Happy Canada Day! I hope you had a great long weekend and were able to get out and catch some fish! The Mrs. and I managed to grab a campsite at the new Pinehurst Lake campground. I haven’t been to Pinehurst before but a few friends recommended it as a place to catch some big pike and walleye. As is usual in Alberta, the weather was unpredictable – the forecast called for rain the whole weekend but thankfully the rain was intermittent and warm.
I launched the kayak early on the first morning and as soon as I left the dock the wind whipped up some 2’ waves and whitecaps. I’m pretty experienced in my kayak and I can handle some rough water but the two foot swells and whitecaps are my limit. I quickly tucked tail and headed for camp.
Later that evening, as the wind died down, I managed to get out with the setting sun. There is a small beach off the campground and it’s a short walk with my kayak on a cart down to the water. Just one of the numerous benefits of fishing from a kayak is that I can launch it from pretty much anywhere. Just off of the beach, the depth started to drop off quickly and I was marking fish right away. The surface water temps were starting to warm and that usually pushes the walleye into their typical summer patterns. I found most of my fish between 18 and 30 feet of water. I won’t fish deeper than 30’ for anything other than lake trout because of barotrauma. If you don’t know what barotrauma is, Gord Pyzer goes into detail in this great article:
Most anglers know one of the staple ways to catch deep summer walleye is with a jig and a minnow. But I’m not a fan of using bait on a kayak, it’s tricky to keep properly and the bait tends to get everywhere. In the hot summer sun minnows thaw out and get mushy in a hurry. It’s not a big deal in a boat where you have a cubby for everything, but in a kayak things tend to be kept in your lap. Trust me when I say after a few days of this, all your gear smells like rotten minnows. I know the solution is to just keep them cold but I don’t often pack a cooler, so I just avoid using them. Instead, I rely on Gulp Alive minnows. I’ll admit they don’t work as well as the real thing, but they stay on the hook a lot longer and my clothes and kayak don’t smell at the end of a long day. So I threaded the fake minnow on a ⅜ oz jig and got to work.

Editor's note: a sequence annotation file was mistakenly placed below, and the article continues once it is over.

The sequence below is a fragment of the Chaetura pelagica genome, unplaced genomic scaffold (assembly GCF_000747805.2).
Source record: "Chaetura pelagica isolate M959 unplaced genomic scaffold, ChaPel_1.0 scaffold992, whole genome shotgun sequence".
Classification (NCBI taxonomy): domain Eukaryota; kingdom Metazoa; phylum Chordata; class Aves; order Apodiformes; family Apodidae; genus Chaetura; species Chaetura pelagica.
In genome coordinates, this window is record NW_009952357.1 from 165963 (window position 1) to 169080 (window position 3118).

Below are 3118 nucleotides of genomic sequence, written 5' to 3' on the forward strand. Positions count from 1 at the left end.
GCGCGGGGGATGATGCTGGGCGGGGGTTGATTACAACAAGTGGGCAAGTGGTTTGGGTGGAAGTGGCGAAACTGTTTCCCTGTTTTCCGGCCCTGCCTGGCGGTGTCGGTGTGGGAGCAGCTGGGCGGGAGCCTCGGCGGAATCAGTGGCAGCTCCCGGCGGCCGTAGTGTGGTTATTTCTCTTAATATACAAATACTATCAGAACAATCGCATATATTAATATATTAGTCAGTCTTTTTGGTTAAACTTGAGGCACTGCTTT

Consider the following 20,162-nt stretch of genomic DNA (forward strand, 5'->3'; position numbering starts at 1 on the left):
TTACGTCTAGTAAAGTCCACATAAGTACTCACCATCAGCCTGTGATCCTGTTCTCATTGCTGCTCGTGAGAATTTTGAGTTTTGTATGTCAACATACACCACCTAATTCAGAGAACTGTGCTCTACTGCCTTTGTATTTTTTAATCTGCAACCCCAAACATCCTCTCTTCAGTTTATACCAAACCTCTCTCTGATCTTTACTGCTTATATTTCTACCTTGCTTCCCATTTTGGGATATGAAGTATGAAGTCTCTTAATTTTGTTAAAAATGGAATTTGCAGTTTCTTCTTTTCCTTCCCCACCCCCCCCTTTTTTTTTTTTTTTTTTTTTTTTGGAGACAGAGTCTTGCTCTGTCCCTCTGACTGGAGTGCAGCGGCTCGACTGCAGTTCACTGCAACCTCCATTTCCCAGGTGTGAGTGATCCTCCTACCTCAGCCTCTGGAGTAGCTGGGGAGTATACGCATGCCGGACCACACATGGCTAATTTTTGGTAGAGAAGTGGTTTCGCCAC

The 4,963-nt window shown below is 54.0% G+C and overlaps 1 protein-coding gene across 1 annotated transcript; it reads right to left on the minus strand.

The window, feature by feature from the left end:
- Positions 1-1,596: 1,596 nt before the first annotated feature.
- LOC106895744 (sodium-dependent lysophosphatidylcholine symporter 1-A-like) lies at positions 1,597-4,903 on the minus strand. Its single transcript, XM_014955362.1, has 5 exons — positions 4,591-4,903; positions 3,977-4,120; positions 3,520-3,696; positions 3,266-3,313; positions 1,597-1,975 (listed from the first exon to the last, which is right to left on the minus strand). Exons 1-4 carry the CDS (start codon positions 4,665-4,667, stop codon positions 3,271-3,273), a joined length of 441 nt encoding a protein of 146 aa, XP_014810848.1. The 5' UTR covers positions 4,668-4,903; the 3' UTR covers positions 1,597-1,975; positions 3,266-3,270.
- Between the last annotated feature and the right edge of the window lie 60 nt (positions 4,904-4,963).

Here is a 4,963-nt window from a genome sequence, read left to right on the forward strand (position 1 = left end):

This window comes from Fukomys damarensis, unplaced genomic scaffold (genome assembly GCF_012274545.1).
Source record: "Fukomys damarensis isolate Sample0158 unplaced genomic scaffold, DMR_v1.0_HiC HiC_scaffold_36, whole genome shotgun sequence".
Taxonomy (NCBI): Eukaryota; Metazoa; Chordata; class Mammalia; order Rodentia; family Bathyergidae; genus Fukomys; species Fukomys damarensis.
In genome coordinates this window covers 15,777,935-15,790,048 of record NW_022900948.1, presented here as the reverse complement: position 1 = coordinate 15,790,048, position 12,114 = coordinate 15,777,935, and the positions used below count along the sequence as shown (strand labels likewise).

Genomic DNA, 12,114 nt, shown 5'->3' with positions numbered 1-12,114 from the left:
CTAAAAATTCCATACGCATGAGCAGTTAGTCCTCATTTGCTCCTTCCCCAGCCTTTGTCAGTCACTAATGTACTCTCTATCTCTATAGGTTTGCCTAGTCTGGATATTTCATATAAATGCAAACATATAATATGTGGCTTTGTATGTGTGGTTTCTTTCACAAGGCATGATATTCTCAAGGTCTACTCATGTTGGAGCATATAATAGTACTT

The very first fish I hook up on was a beautiful 23” walleye. Over the next two hours I managed to pull in at least a dozen walleye, a few were over 20 inches and the rest ranged from 8-18. A pretty healthy mix for any lake.
That exciting evening wasn’t meant to last though. The next few days were a real grind. Between the wind and the rain I was only able to get out a few hours at a time. I explored a couple kilometers up and down the west shore and found a lot of great fish holding structure. At one point I marked a dozen fish on a drop off, I threw everything I had in the boat at them but I couldn’t buy a bite. It didn’t occur to me to take a screenshot so you will have to take my word for it. I mentioned in the beginning that the campground was new. I think it would be accurate to say it’s one of Alberta’s newest campgrounds. The signage was brand new, the tree lines were freshly cut, even the gravel at the campsites was still soft under foot. It’s also a unique campsite in that although it seems like a park, it’s a provincial recreation area. A lot of families brought their ATV’s and SXS’s and were exploring the trail network in the area. You might be tempted to think all those vehicles made the fishing experience worse but you’d be wrong. The campsite was pretty quiet for Canada Day long weekend and the ATVer’s were very respectful.
I had a great time overall, and if I can hook into quality fish like my first few walleye on every trip, I will definitely be heading back soon.